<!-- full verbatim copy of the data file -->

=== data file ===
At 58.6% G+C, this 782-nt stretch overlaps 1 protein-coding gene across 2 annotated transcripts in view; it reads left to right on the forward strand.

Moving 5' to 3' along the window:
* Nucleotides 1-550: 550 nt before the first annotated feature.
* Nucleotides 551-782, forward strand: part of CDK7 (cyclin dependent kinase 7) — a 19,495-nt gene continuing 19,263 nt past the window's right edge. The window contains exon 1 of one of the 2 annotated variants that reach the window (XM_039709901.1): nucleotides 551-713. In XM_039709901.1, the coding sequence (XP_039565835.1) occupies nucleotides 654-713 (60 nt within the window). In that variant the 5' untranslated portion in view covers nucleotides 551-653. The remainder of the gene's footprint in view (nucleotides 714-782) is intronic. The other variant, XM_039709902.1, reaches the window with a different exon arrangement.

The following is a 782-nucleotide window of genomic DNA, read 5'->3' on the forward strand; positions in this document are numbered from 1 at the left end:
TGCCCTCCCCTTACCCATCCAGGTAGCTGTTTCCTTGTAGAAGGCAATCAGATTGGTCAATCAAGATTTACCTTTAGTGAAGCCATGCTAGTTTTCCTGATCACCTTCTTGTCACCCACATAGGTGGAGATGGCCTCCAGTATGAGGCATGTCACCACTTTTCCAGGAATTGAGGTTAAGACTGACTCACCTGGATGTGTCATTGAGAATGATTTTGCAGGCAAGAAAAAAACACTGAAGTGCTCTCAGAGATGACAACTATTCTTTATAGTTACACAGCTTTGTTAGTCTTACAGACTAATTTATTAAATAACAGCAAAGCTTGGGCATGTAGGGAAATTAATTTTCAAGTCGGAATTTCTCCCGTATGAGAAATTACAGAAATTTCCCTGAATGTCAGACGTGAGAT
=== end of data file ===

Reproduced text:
At 58.6% G+C, this 782-nt stretch overlaps 1 protein-coding gene across 2 annotated transcripts in view; it reads left to right on the forward strand.

Moving 5' to 3' along the window:
* Nucleotides 1-550: 550 nt before the first annotated feature.
* Nucleotides 551-782, forward strand: part of CDK7 (cyclin dependent kinase 7) — a 19,495-nt gene continuing 19,263 nt past the window's right edge. The window contains exon 1 of one of the 2 annotated variants that reach the window (XM_039709901.1): nucleotides 551-713. In XM_039709901.1, the coding sequence (XP_039565835.1) occupies nucleotides 654-713 (60 nt within the window). In that variant the 5' untranslated portion in view covers nucleotides 551-653. The remainder of the gene's footprint in view (nucleotides 714-782) is intronic. The other variant, XM_039709902.1, reaches the window with a different exon arrangement.

The following is a 782-nucleotide window of genomic DNA, read 5'->3' on the forward strand; positions in this document are numbered from 1 at the left end:
TGCCCTCCCCTTACCCATCCAGGTAGCTGTTTCCTTGTAGAAGGCAATCAGATTGGTCAATCAAGATTTACCTTTAGTGAAGCCATGCTAGTTTTCCTGATCACCTTCTTGTCACCCACATAGGTGGAGATGGCCTCCAGTATGAGGCATGTCACCACTTTTCCAGGAATTGAGGTTAAGACTGACTCACCTGGATGTGTCATTGAGAATGATTTTGCAGGCAAGAAAAAAACACTGAAGTGCTCTCAGAGATGACAACTATTCTTTATAGTTACACAGCTTTGTTAGTCTTACAGACTAATTTATTAAATAACAGCAAAGCTTGGGCATGTAGGGAAATTAATTTTCAAGTCGGAATTTCTCCCGTATGAGAAATTACAGAAATTTCCCTGAATGTCAGACGTGAGAT